Dent May – self-described hotel bar lounge singer and aspiring daytime TV talk show host – has been charming his way into the hearts of music fans since the release of his debut album The Good Feeling Music of Dent May & His Magnificent Ukulele on Animal Collective’s Paw Tracks label in 2009. The Mississippi-born, Los Angeles-based songwriter, performer, and Dolly Parton enthusiast has since released two more acclaimed records, Do Things (2012) and Warm Blanket (2013), dropped the holiday smash “I’ll Be Stoned For Christmas”, and played hundreds of shows from Shanghai to Chicago. His latest album, Across the Multiverse, is an interstellar voyage of mythic proportions.
Raised in the Pacific Northwest, the nature of the region is important to songwriter Madeline Kenney. A soil-tethered root to the natural world is subtly noticeable in Kenney’s art. Bare feet, fresh fruit, the brilliant moon. Despite her affinity for the green leaves and the black grass, Kenney has lived rather nomadically, transferring her being and belongings for long stays in the mountains of British Columbia, the islands of Hawaii, and around the globe. She moved to the Bay Area in 2014 to pursue a career in baking. In Oakland, a supportive arts community inspired great growth as a musician. A chance encounter with Company Records label head Chaz Bear (Toro Y Moi) led to them recording the Signals EP together, along with Kenney’s brand-new album, Night Night At The First Landing. An accomplished debut with a cohesive sound, Night Night is a record balanced by serene beauty and cathartic breakdowns. Kenney’s huge voice delivers emotional brushstrokes and unexpected lyrical knots.
It’s fortuitous how her move to a waterside city for a life of pre-dawn kitchen work led to preparations for life on tour and inspired countless hours of music-making. “Everything has felt very accidental,” she says. Though Night Night At The First Landing is technically her first full-length, music has always been a key part of her life. Singing came naturally to the bold-voiced Kenney and she was singing loudly before beginning to study piano at the age of five. To call Night Night At The First Landing a “debut” is something of a misnomer, as those who know Kenney best might note: she’s always made music. For the sake of music lovers, she hopefully always will.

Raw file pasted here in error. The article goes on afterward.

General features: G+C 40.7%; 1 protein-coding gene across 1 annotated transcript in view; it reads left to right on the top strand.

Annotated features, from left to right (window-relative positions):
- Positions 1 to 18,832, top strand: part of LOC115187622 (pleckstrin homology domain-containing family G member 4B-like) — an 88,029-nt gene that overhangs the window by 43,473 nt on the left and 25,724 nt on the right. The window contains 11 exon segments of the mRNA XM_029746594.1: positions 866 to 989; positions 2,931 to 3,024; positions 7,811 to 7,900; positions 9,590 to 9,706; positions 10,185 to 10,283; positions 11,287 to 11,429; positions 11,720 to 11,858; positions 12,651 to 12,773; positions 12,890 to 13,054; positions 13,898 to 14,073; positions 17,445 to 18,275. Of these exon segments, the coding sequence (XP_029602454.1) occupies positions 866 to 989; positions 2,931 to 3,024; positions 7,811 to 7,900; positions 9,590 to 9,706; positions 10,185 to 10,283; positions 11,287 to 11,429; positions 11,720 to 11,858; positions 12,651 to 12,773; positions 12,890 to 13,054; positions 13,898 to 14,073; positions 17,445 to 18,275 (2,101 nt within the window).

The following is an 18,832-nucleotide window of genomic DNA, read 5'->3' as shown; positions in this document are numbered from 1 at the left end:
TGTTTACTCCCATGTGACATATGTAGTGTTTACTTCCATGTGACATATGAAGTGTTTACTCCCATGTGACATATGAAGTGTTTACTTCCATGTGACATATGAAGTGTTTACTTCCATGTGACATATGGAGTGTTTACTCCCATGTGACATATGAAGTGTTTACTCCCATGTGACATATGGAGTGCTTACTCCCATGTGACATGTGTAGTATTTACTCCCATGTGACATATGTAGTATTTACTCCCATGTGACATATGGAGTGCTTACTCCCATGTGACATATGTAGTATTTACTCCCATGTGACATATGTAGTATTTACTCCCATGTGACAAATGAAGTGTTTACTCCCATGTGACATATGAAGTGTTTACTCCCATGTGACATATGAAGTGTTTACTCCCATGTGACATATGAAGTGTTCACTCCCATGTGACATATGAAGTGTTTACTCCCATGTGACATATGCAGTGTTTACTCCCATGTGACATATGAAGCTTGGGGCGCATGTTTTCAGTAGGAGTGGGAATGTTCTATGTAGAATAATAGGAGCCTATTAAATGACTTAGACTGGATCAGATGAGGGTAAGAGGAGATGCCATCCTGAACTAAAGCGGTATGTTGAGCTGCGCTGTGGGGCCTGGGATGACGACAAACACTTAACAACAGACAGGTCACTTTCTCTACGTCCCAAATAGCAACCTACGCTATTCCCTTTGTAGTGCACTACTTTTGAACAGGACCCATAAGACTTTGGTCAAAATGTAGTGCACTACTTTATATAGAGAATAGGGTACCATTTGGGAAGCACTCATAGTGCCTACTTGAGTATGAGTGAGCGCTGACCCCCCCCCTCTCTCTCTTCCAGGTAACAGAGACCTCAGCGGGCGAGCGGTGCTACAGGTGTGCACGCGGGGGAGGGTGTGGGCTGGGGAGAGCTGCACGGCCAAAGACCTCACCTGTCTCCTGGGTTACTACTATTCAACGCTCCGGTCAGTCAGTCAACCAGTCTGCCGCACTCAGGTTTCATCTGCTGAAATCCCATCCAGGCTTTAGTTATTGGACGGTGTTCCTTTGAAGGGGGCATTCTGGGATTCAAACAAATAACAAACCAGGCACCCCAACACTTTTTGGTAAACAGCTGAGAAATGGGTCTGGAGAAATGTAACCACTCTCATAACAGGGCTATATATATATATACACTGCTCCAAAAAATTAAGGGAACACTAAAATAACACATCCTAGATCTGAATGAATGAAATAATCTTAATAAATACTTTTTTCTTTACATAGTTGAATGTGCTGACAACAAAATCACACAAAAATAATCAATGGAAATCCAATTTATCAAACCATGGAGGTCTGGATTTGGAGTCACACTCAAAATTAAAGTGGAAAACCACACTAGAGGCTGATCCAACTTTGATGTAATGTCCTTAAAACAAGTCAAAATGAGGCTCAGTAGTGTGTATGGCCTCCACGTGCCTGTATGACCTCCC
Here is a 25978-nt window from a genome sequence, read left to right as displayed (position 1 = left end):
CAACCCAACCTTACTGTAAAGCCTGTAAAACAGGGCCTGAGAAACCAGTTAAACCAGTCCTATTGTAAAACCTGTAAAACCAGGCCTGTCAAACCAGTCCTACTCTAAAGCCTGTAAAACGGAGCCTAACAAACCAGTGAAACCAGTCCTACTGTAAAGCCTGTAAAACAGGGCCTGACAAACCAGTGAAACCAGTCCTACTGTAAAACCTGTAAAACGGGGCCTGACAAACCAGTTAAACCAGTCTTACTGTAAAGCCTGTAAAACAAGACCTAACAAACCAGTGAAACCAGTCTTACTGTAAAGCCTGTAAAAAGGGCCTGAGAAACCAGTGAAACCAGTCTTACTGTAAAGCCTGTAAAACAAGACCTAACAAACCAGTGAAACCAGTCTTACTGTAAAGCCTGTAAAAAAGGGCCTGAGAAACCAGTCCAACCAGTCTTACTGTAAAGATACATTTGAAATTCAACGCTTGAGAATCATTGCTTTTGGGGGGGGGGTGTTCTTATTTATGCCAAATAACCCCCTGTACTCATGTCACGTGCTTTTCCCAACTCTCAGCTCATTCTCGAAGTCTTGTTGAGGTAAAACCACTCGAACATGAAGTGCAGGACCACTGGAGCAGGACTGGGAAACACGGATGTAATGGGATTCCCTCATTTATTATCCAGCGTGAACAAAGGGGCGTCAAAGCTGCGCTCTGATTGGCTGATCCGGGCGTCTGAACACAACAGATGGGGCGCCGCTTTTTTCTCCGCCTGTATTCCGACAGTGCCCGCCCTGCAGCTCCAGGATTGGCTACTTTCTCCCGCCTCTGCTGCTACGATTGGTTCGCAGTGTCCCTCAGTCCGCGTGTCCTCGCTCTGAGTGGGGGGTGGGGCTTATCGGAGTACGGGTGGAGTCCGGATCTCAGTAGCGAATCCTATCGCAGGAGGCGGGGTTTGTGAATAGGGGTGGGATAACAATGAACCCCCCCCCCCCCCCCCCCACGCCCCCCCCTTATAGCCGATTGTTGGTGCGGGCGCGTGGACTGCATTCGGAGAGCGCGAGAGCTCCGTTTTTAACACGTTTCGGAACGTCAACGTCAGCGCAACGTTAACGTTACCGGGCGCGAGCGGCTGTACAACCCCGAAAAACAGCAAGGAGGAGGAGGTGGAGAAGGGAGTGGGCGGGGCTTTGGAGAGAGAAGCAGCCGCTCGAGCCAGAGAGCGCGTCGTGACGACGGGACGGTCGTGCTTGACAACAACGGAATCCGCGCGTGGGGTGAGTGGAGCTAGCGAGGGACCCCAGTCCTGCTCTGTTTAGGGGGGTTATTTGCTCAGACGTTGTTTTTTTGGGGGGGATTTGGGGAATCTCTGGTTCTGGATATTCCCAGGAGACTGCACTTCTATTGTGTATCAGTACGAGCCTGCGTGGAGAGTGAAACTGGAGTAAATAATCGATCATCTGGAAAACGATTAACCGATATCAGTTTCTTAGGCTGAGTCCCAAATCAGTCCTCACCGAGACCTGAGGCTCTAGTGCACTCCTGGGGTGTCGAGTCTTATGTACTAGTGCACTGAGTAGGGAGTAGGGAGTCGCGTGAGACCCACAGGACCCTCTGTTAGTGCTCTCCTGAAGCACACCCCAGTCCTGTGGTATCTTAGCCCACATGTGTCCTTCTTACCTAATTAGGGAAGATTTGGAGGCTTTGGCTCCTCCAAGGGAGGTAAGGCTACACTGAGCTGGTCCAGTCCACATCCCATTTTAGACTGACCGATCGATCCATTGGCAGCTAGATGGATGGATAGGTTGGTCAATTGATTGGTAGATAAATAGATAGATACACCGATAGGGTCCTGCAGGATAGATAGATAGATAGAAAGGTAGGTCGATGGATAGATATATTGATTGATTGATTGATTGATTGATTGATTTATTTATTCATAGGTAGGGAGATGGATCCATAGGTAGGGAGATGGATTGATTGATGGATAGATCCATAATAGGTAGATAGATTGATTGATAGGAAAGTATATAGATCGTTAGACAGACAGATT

The Mattson 2
Given the state of modern music and its fabricated pop icons, what Chaz Bundick Meets The Mattson 2 achieves is a collective music victory in a new era of progressive soundscapes. World-renowned composer/producer extraordinaire Chaz Bundick (Toro Y Moi, Les Sins) has teamed up with the psychedelic-jazz grooves of The Mattson 2 for an album that unifies a trio’s creativity into a refreshing project of unhinged sonic originality.
Oddly enough, this collaboration may not have happened if The Mattson 2 hadn’t forgotten a drum throne at an Oakland performance in 2014. The twin’s longtime friend and photographer, Andrew Paynter, came to the rescue and called his friend Chaz to ask about borrowing the throne. Jonathan, the Mattson drummer (who’d also never met Chaz), accompanied Andrew to Chaz’s home in Berkeley where they were greeted by Chaz with a warm smile, a drum stool in hand, and Michael, Chaz’s dog (which his Les Sins record Michael is named after).
The next day Andrew and the twins met Chaz at a cafe in Berkeley to return the gear. Over coffee they waxed about music, design, furniture, and skateboarding. After a series of hangs with Chaz in the Bay Area, the crew decided to join forces and schedule studio time for their newfound trio. And the rest, as they say, is intergalactic, mega-creative history.
In February of 2016 the relationship was officially christened the night they finished tracking their new record. And to tie the knot with flare, they scheduled a secret show at the Battery and a historical public show at the Starline Social Club in Oakland, where the trio performed all new music from the project for the first time live.
The group and the album, Chaz Bundick Meets Mattson 2, explores psychedelic, jazz, and improvisatory influences ranging from Afrofuturistic Sun Ra, to electric Miles Davis, to groove-fueled Serge Gainsbourg and The Zombies. Grounding the album are break-beats, synthesizers, acoustic strums, and guitar fuzz reminiscent of David Axelrod and Arthur Verocai. With cosmic structures, timeless influences, rich harmonies, and melodic interplays, the trio brings an intergalactic edge to both their live shows and an album worthy of repeated visits.
Noisy, subversively catchy and rhythmically sophisticated Chicago quartet Melkbelly emerged from Chicago’s DIY spaces with its experimental instincts intact in songs. Melkbelly’s members live and breathe Chicago’s art and music underground where their paths crossed and alliances were forged. Vocalist/guitarist Miranda Winters played solo in folk rock project reddelicious. Brothers Bart and Liam Winters (the tall fellas playing guitar and bass in Melkbelly) ran an influential show space in Chicago. Drawn together by their passion for East Coast noise, particularly the flavor originating from Miranda’s previous homebase of Providence, RI, Miranda and Bart of Coffin Ships recruited James Wetzel, who studied jazz drums in college, from improvisational free-drum/noise duo Ree-Yees. This new group of friends orbiting the loft and art scene, began collaborating on each other’s projects, formalizing in a more guitar-driven quartet Melkbelly in 2014. Melkbelly ramped up its Chicago activity and an East Coast foray that included opening slots for Xylouris White, Black Pus, and a gig at the soon to be closed Death By Audio that left band members buzzing about the possibilities.